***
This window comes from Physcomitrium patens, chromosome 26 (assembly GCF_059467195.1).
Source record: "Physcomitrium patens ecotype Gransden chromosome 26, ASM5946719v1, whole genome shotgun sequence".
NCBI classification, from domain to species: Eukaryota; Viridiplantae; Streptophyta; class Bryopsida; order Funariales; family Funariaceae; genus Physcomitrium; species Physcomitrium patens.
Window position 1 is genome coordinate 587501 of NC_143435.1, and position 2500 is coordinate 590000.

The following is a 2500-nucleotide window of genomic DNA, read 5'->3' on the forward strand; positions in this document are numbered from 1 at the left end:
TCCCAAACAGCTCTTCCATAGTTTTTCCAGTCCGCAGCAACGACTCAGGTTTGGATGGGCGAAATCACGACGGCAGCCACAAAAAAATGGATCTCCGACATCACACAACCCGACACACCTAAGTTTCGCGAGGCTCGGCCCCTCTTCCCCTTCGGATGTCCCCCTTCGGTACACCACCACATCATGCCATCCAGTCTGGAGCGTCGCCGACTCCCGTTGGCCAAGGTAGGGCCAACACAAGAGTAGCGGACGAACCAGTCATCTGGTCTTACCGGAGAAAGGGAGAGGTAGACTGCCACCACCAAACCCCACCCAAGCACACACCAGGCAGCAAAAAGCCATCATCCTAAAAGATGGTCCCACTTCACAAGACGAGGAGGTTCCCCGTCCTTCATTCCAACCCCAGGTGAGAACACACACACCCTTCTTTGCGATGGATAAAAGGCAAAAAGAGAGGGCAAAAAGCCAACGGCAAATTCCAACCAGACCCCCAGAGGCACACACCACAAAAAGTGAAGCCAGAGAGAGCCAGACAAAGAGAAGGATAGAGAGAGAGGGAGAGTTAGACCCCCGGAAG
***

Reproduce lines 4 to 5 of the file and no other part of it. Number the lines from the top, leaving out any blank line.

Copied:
Window position 1 is genome coordinate 587501 of NC_143435.1, and position 2500 is coordinate 590000.

The following is a 2500-nucleotide window of genomic DNA, read 5'->3' on the forward strand; positions in this document are numbered from 1 at the left end: